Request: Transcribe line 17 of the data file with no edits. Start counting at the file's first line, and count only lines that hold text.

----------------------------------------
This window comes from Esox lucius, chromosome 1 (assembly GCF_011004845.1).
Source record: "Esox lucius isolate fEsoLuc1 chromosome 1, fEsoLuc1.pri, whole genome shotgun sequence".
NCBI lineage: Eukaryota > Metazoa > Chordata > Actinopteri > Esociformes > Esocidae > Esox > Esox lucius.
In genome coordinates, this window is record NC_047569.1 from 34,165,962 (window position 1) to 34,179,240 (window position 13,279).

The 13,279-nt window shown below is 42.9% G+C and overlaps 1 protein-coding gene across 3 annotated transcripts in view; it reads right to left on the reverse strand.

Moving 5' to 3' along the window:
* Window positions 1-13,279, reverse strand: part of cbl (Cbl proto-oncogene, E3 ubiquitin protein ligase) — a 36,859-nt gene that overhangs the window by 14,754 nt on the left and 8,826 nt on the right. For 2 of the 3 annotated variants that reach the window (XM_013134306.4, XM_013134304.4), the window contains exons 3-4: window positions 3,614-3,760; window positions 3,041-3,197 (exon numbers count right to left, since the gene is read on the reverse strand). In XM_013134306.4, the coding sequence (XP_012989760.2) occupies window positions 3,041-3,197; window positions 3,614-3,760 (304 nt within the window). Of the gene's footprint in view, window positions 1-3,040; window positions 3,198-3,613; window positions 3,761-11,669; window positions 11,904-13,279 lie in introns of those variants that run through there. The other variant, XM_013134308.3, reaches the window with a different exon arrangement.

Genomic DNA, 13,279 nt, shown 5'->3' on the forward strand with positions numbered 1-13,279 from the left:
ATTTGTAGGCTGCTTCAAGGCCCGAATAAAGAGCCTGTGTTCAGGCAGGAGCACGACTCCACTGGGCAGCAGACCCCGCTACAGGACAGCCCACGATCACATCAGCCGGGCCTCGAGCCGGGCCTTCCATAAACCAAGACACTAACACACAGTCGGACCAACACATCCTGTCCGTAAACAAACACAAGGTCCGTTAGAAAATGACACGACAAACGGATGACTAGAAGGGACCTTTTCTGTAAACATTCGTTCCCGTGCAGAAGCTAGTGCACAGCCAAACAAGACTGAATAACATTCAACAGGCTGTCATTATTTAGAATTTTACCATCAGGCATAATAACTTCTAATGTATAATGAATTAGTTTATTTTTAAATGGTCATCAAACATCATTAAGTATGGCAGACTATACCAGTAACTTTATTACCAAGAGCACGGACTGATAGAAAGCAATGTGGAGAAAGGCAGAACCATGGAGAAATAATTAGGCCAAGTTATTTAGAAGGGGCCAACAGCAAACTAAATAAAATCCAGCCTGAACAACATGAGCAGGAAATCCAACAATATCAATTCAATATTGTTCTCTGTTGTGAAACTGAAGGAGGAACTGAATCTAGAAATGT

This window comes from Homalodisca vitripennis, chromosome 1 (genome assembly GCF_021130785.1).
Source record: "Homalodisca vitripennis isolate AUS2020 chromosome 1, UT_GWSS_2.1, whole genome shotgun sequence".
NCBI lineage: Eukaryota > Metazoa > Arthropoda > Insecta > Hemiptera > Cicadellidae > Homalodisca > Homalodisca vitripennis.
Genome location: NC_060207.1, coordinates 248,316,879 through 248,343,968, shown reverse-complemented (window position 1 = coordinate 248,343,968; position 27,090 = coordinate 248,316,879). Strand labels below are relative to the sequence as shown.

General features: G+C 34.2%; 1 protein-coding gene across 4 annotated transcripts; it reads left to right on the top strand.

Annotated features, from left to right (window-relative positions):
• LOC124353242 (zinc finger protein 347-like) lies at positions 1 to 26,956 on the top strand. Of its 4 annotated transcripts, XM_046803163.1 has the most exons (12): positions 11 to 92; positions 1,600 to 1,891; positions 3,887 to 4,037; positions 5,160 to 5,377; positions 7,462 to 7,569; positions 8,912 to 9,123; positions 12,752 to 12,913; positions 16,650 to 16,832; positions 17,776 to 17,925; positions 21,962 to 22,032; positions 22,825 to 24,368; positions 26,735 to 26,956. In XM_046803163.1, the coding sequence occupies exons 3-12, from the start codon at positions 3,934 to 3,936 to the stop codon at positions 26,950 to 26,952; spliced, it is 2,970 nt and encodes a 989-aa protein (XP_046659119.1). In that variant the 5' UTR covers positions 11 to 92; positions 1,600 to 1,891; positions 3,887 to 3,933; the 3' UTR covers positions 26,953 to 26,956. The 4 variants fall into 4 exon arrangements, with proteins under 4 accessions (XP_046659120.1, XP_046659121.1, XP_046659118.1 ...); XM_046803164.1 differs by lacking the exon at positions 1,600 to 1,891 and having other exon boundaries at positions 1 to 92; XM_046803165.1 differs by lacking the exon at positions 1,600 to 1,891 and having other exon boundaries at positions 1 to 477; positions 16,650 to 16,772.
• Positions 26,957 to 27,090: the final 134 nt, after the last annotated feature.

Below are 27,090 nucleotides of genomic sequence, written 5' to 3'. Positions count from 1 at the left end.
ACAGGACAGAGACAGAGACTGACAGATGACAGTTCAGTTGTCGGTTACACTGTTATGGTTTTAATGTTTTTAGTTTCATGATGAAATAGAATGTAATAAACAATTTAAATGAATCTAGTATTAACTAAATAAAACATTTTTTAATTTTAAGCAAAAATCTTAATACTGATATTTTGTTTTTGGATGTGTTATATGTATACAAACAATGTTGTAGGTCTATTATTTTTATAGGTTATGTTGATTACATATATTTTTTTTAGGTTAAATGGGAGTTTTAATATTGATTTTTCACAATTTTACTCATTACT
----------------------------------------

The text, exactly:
• Positions 26,957 to 27,090: the final 134 nt, after the last annotated feature.